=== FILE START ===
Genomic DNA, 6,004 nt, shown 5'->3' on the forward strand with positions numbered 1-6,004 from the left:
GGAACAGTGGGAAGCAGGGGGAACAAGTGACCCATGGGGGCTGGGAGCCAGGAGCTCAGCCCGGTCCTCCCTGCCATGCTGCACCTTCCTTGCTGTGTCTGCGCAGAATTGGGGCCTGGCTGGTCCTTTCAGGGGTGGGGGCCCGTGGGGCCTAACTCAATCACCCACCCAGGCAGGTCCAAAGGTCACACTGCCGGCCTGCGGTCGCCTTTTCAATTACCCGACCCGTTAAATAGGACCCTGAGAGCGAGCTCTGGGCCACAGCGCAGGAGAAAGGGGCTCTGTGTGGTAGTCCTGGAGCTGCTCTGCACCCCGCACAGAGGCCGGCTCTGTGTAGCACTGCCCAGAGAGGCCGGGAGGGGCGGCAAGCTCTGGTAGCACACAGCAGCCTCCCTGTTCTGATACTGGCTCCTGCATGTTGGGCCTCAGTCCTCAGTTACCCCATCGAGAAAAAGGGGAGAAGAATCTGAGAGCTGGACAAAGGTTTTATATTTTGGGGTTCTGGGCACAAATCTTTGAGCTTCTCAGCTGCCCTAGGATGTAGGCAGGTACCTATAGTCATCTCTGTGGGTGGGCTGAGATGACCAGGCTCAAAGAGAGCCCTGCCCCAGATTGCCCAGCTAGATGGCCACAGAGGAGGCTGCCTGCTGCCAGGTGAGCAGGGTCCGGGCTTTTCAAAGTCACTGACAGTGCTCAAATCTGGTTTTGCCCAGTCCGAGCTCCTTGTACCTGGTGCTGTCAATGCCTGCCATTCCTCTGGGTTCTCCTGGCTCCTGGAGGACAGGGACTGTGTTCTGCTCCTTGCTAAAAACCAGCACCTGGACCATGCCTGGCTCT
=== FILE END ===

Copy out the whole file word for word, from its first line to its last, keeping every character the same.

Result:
Genomic DNA, 6,004 nt, shown 5'->3' on the forward strand with positions numbered 1-6,004 from the left:
GGAACAGTGGGAAGCAGGGGGAACAAGTGACCCATGGGGGCTGGGAGCCAGGAGCTCAGCCCGGTCCTCCCTGCCATGCTGCACCTTCCTTGCTGTGTCTGCGCAGAATTGGGGCCTGGCTGGTCCTTTCAGGGGTGGGGGCCCGTGGGGCCTAACTCAATCACCCACCCAGGCAGGTCCAAAGGTCACACTGCCGGCCTGCGGTCGCCTTTTCAATTACCCGACCCGTTAAATAGGACCCTGAGAGCGAGCTCTGGGCCACAGCGCAGGAGAAAGGGGCTCTGTGTGGTAGTCCTGGAGCTGCTCTGCACCCCGCACAGAGGCCGGCTCTGTGTAGCACTGCCCAGAGAGGCCGGGAGGGGCGGCAAGCTCTGGTAGCACACAGCAGCCTCCCTGTTCTGATACTGGCTCCTGCATGTTGGGCCTCAGTCCTCAGTTACCCCATCGAGAAAAAGGGGAGAAGAATCTGAGAGCTGGACAAAGGTTTTATATTTTGGGGTTCTGGGCACAAATCTTTGAGCTTCTCAGCTGCCCTAGGATGTAGGCAGGTACCTATAGTCATCTCTGTGGGTGGGCTGAGATGACCAGGCTCAAAGAGAGCCCTGCCCCAGATTGCCCAGCTAGATGGCCACAGAGGAGGCTGCCTGCTGCCAGGTGAGCAGGGTCCGGGCTTTTCAAAGTCACTGACAGTGCTCAAATCTGGTTTTGCCCAGTCCGAGCTCCTTGTACCTGGTGCTGTCAATGCCTGCCATTCCTCTGGGTTCTCCTGGCTCCTGGAGGACAGGGACTGTGTTCTGCTCCTTGCTAAAAACCAGCACCTGGACCATGCCTGGCTCT